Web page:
MONMOUTH, ILLINOIS (November 9, 2022) — For the next month, it won't be hard for Americans to keep Georgia on their mind.

The state figures to be the key to determining which political party will have control of the US Senate, said Monmouth College political science lecturer Robin Johnson.

"It depends on what happens in Nevada," said Johnson, who also hosts the radio show and podcast Heartland Politics on WVIK-FM. "We should know by the weekend the result in Nevada, and if it goes to the Republican who's ahead [Adam Laxalt], then the race in Georgia will be for Senate control."

A victory for Laxalt would give the Republicans fifty Senate seats, and the Democrats will have 49 if incumbent Democrat Mark Kelly holds his lead over Republican challenger Blake Masters in the Arizona Senate race.

While Arizona and Nevada may be decided in a matter of days, Johnson explained why it will take longer to resolve the tight Senate race in Georgia, where neither incumbent Democrat Raphael Warnock nor the GOP candidate, former football star Herschel Walker, garnered the required 50%, plus one vote.

"Georgia is heading for a run-off," said Johnson at noon on the day after the midterm elections. "It's going to be déjà vu all over again."

He was referring to the runoff required in 2020, when Warnock defeated Republican Kelly Loeffler after neither candidate received 50% of the vote in that November's election.

"For the runoff, they only take the top two, so someone will get more than 50% of the vote," said Johnson of the special election, which will be held December 6. "It's going to go through the Thanksgiving holiday, so people in Georgia are going to get another three or four weeks of political ads."

Johnson had an opinion on those advertisements, which seemed to be the only commercials that aired on television over the past few weeks.

"The ads were just awful this year," he said. "The candidates used to come on and share their vision before they'd go on attack at the end. But this year, they came right out of the gate with the negative ads."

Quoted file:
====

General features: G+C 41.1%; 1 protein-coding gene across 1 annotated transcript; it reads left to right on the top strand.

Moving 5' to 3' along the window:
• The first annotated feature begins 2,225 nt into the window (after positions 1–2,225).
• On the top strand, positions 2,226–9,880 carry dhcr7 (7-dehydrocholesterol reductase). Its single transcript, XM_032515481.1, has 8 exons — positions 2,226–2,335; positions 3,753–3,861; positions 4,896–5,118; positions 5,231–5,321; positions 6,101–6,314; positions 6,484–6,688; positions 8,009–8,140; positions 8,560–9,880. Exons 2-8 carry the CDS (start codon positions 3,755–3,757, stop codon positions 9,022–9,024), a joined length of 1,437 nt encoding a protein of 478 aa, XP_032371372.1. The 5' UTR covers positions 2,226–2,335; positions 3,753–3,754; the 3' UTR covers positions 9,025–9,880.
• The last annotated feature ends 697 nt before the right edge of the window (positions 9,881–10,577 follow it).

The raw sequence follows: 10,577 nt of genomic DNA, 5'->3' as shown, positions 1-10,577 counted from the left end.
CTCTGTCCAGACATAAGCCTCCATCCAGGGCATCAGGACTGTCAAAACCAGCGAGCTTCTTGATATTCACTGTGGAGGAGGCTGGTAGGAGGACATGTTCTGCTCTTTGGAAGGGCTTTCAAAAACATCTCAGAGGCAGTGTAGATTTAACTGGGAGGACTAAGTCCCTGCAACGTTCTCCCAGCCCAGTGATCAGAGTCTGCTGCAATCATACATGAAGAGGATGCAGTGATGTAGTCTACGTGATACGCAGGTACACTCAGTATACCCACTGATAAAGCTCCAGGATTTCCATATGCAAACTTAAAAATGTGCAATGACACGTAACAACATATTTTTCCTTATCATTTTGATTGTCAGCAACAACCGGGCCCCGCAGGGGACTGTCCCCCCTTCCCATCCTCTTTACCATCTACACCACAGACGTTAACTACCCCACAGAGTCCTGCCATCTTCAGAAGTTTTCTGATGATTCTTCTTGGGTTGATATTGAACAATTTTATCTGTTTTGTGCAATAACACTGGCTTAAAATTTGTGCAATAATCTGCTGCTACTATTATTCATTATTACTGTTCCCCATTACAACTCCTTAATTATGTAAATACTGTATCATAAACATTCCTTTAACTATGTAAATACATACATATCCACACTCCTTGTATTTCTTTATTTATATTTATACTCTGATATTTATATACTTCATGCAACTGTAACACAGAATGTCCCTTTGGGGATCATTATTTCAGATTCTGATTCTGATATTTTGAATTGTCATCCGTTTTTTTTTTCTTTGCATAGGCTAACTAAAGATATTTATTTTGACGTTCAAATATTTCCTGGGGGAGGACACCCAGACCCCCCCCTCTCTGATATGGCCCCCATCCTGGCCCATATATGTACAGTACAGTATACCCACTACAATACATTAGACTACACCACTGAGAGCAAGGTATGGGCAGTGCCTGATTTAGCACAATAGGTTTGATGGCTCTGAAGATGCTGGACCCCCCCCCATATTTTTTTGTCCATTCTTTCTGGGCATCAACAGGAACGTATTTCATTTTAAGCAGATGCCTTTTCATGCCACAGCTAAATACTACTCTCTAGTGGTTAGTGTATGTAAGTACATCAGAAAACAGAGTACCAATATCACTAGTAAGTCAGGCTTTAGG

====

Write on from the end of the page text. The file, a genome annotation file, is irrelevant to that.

Another déjà vu

Georgia is in for a repeat scenario, and Johnson said the entire country also experienced that on the night of the election.

"For the fourth election in a row, the American people have defied all the pundits," said Johnson. "And I think that's a good thing. We know that we're a polarized country, with not as many people in the middle. But this election showed that there are still independents out there. They can make a difference in a race, and that's a good thing."

The pundits had called for a "red wave," or a set of convincing Republican victories that would put the GOP in firm control of the House of Representatives and the Senate. But as Sen Lindsey Graham (R-South Carolina) said, it was "definitely not a Republican wave, that's for darn sure."

Independents made a difference in some races, and also having their voices heard were younger voters, a point which Johnson discussed with his Monmouth students the morning after the election.

"Of particular interest to my students was the number of young people that got out to vote," said Johnson. "And that's heartening. That's a good sign for a healthy democracy. It will be interesting to see if they keep engaged.

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